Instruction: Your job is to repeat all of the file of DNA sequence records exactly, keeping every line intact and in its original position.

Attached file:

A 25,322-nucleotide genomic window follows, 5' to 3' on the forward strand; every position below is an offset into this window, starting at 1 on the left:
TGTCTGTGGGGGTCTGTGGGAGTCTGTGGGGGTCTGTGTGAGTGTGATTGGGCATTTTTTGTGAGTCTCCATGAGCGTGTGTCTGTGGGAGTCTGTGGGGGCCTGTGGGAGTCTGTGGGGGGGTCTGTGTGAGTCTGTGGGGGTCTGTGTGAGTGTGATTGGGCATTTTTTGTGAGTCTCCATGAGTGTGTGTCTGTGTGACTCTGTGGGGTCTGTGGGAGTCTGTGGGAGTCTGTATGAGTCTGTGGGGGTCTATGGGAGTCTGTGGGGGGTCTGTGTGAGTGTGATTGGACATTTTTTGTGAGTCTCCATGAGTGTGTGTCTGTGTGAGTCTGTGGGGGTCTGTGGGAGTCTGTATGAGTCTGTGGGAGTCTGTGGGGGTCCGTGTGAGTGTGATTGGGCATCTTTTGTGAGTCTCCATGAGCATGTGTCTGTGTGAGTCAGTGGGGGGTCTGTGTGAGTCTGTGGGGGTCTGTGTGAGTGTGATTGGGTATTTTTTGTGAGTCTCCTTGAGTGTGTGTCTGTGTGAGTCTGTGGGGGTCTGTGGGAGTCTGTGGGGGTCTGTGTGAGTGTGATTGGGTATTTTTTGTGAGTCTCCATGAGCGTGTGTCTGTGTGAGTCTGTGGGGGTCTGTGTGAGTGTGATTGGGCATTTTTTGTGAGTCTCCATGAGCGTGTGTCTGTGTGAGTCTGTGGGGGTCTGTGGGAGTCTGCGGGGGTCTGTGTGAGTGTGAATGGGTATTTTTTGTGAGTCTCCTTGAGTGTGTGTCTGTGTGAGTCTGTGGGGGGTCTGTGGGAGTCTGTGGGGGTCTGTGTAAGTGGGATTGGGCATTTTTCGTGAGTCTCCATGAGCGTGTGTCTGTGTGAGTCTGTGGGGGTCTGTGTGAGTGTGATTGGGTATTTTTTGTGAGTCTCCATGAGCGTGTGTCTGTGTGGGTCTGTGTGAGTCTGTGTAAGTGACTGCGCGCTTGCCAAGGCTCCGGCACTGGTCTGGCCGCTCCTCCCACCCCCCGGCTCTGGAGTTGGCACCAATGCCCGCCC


A 25,322-nucleotide genomic window follows, 5' to 3' on the forward strand; every position below is an offset into this window, starting at 1 on the left:
TGTCTGTGGGGGTCTGTGGGAGTCTGTGGGGGTCTGTGTGAGTGTGATTGGGCATTTTTTGTGAGTCTCCATGAGCGTGTGTCTGTGGGAGTCTGTGGGGGCCTGTGGGAGTCTGTGGGGGGGTCTGTGTGAGTCTGTGGGGGTCTGTGTGAGTGTGATTGGGCATTTTTTGTGAGTCTCCATGAGTGTGTGTCTGTGTGACTCTGTGGGGTCTGTGGGAGTCTGTGGGAGTCTGTATGAGTCTGTGGGGGTCTATGGGAGTCTGTGGGGGGTCTGTGTGAGTGTGATTGGACATTTTTTGTGAGTCTCCATGAGTGTGTGTCTGTGTGAGTCTGTGGGGGTCTGTGGGAGTCTGTATGAGTCTGTGGGAGTCTGTGGGGGTCCGTGTGAGTGTGATTGGGCATCTTTTGTGAGTCTCCATGAGCATGTGTCTGTGTGAGTCAGTGGGGGGTCTGTGTGAGTCTGTGGGGGTCTGTGTGAGTGTGATTGGGTATTTTTTGTGAGTCTCCTTGAGTGTGTGTCTGTGTGAGTCTGTGGGGGTCTGTGGGAGTCTGTGGGGGTCTGTGTGAGTGTGATTGGGTATTTTTTGTGAGTCTCCATGAGCGTGTGTCTGTGTGAGTCTGTGGGGGTCTGTGTGAGTGTGATTGGGCATTTTTTGTGAGTCTCCATGAGCGTGTGTCTGTGTGAGTCTGTGGGGGTCTGTGGGAGTCTGCGGGGGTCTGTGTGAGTGTGAATGGGTATTTTTTGTGAGTCTCCTTGAGTGTGTGTCTGTGTGAGTCTGTGGGGGGTCTGTGGGAGTCTGTGGGGGTCTGTGTAAGTGGGATTGGGCATTTTTCGTGAGTCTCCATGAGCGTGTGTCTGTGTGAGTCTGTGGGGGTCTGTGTGAGTGTGATTGGGTATTTTTTGTGAGTCTCCATGAGCGTGTGTCTGTGTGGGTCTGTGTGAGTCTGTGTAAGTGACTGCGCGCTTGCCAAGGCTCCGGCACTGGTCTGGCCGCTCCTCCCACCCCCCGGCTCTGGAGTTGGCACCAATGCCCGCCC